Parts the are directly supplied by the oil pump will get lubrication very quickly, if the correct cold viscosity (xW=Winter) rating is used for the start-up temperature. For parts that are lubricated by oil splash, obviously those parts may not get adequate lubrication until the oil warms up some. How splash lubricate parts get oil supply is mainly determined by the design of the engine and how the splashed oil is produced and where it goes while the engine is running. Engines with oil squirters will supply a better flow of oil to the cylinders and pistons than one without squirters.
 
Joined
Sep 29, 2009
Messages
2,971
Location
Deep in the heart of Jersey
Parts the are directly supplied by the oil pump will get lubrication very quickly, if the correct cold viscosity (xW=Winter) rating is used for the start-up temperature. For parts that are lubricated by oil splash, obviously those parts may not get adequate lubrication until the oil warms up some. How splash lubricate parts get oil supply is mainly determined by the design of the engine and how the splashed oil is produced and where it goes while the engine is running. Engines with oil squirters will supply a better flow of oil to the cylinders and pistons than one without squirters.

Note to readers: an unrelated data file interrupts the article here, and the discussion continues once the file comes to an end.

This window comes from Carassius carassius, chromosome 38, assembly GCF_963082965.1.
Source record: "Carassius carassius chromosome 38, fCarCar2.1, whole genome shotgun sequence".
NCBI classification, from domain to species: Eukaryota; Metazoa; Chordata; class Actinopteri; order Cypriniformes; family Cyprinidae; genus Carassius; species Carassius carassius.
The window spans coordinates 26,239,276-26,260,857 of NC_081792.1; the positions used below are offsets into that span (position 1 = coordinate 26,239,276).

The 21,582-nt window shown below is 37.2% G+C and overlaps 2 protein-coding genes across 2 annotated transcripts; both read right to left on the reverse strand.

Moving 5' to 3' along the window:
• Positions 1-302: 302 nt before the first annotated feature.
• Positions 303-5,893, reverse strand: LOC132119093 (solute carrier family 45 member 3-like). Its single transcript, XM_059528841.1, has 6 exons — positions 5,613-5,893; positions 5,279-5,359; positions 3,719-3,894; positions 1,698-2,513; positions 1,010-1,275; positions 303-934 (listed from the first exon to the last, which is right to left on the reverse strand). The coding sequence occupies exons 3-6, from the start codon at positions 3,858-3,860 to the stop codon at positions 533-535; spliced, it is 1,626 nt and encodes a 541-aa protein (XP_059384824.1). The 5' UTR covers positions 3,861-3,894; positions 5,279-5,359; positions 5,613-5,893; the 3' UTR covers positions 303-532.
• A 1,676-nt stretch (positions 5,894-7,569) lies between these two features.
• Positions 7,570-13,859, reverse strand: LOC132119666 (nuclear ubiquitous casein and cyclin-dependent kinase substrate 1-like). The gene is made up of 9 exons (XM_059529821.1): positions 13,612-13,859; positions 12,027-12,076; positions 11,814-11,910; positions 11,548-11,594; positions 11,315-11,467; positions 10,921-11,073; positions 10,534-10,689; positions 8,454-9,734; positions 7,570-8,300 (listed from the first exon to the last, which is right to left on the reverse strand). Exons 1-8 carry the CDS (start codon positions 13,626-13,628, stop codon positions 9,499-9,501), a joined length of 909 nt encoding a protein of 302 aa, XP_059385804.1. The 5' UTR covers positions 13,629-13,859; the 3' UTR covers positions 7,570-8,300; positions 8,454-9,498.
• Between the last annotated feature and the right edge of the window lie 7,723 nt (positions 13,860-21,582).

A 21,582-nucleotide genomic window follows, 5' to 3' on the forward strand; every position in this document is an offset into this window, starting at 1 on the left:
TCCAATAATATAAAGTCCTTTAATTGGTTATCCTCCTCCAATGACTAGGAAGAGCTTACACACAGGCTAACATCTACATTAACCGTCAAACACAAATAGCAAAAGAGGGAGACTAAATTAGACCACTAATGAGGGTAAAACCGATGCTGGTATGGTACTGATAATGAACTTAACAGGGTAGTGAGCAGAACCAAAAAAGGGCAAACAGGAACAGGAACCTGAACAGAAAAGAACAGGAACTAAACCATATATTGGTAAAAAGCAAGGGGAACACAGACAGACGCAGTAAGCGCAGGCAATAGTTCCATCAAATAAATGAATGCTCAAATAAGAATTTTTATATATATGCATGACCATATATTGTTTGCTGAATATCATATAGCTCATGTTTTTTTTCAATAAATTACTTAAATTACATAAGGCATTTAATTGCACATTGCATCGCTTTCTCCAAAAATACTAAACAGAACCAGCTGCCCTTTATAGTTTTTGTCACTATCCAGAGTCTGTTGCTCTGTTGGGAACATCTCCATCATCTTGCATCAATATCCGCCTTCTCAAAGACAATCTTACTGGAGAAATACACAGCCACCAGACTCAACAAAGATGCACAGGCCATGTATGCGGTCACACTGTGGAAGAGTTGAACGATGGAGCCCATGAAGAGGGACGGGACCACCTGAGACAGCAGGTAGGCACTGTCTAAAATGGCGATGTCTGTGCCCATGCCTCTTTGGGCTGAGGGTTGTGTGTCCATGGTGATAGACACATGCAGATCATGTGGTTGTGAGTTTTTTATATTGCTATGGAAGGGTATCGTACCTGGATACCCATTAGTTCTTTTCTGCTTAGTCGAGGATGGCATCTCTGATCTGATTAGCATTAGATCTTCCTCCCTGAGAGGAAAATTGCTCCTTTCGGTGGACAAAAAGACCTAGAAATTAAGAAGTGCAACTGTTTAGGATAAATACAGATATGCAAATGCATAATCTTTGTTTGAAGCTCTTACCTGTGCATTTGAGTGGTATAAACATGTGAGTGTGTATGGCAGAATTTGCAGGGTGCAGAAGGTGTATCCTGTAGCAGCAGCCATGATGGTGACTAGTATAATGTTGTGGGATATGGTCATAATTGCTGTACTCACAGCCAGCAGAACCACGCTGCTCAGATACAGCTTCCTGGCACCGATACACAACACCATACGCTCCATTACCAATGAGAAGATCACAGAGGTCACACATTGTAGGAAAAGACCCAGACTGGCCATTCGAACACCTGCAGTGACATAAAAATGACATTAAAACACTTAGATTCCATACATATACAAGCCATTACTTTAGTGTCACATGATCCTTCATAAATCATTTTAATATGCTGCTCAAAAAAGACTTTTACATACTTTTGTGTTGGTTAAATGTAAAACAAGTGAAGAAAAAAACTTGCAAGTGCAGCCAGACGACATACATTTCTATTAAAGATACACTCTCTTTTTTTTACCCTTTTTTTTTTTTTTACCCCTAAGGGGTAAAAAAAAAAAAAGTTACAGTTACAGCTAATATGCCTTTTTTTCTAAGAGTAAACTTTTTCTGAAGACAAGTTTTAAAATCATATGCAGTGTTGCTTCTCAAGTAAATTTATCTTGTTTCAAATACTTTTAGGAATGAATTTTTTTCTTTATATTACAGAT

The more heat you put into the oil, will definitely help the squirters do a better job.,,
 
Joined
Aug 7, 2018
Messages
122
Location
WI
If it's above 20F, I don't usually worry about letting it sit and run to warm up. I get in, start my van, put my seat belt on, check everything, and go making sure to drive it gently until the engine gets up to temp, at least a quarter way up the temp gauge. If it's getting down close to 0F or lower, then I will let it run for about 10 minutes some days before driving it.
 
Joined
Apr 12, 2013
Messages
80
Location
44'N/88.5'W
As an example of tighter tolerances; We had a Toyota V8 engine in the shop. We had to tell the owner we can't machine his heads flat again as it will likely throw off his timing due to chain slack because of a loss of clearance on the deck. So he's got to hope the block is still flat and find new OEM heads...but at this point probably best just to find a used engine. This is not unique to Toyota. A number of new all aluminum builds can have the same issue.